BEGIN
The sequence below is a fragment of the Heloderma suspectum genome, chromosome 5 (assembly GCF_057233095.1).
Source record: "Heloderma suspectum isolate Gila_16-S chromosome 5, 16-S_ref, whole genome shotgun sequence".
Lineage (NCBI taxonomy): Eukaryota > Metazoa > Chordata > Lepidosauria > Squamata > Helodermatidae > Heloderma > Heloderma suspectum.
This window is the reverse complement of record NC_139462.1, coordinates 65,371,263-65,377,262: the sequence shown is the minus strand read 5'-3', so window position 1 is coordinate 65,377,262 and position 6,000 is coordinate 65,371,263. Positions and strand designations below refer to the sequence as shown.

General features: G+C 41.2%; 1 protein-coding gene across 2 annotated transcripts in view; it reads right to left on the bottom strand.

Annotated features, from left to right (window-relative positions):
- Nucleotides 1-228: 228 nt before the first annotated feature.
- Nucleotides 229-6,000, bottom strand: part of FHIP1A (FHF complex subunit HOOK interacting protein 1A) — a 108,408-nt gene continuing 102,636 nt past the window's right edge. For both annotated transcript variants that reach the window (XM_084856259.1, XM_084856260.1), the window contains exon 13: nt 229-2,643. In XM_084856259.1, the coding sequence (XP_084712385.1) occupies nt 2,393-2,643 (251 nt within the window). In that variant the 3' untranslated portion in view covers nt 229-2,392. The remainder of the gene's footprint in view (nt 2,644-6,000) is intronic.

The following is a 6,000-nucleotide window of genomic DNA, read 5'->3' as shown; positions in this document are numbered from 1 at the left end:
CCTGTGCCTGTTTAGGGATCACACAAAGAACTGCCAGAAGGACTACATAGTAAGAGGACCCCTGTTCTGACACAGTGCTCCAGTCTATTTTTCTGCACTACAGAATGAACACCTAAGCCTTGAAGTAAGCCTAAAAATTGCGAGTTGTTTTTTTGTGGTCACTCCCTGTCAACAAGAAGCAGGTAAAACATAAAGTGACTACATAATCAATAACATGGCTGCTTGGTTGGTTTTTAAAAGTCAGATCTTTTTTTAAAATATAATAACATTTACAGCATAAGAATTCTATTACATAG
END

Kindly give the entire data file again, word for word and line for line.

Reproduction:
The sequence below is a fragment of the Heloderma suspectum genome, chromosome 5 (assembly GCF_057233095.1).
Source record: "Heloderma suspectum isolate Gila_16-S chromosome 5, 16-S_ref, whole genome shotgun sequence".
Lineage (NCBI taxonomy): Eukaryota > Metazoa > Chordata > Lepidosauria > Squamata > Helodermatidae > Heloderma > Heloderma suspectum.
This window is the reverse complement of record NC_139462.1, coordinates 65,371,263-65,377,262: the sequence shown is the minus strand read 5'-3', so window position 1 is coordinate 65,377,262 and position 6,000 is coordinate 65,371,263. Positions and strand designations below refer to the sequence as shown.

General features: G+C 41.2%; 1 protein-coding gene across 2 annotated transcripts in view; it reads right to left on the bottom strand.

Annotated features, from left to right (window-relative positions):
- Nucleotides 1-228: 228 nt before the first annotated feature.
- Nucleotides 229-6,000, bottom strand: part of FHIP1A (FHF complex subunit HOOK interacting protein 1A) — a 108,408-nt gene continuing 102,636 nt past the window's right edge. For both annotated transcript variants that reach the window (XM_084856259.1, XM_084856260.1), the window contains exon 13: nt 229-2,643. In XM_084856259.1, the coding sequence (XP_084712385.1) occupies nt 2,393-2,643 (251 nt within the window). In that variant the 3' untranslated portion in view covers nt 229-2,392. The remainder of the gene's footprint in view (nt 2,644-6,000) is intronic.

The following is a 6,000-nucleotide window of genomic DNA, read 5'->3' as shown; positions in this document are numbered from 1 at the left end:
CCTGTGCCTGTTTAGGGATCACACAAAGAACTGCCAGAAGGACTACATAGTAAGAGGACCCCTGTTCTGACACAGTGCTCCAGTCTATTTTTCTGCACTACAGAATGAACACCTAAGCCTTGAAGTAAGCCTAAAAATTGCGAGTTGTTTTTTTGTGGTCACTCCCTGTCAACAAGAAGCAGGTAAAACATAAAGTGACTACATAATCAATAACATGGCTGCTTGGTTGGTTTTTAAAAGTCAGATCTTTTTTTAAAATATAATAACATTTACAGCATAAGAATTCTATTACATAG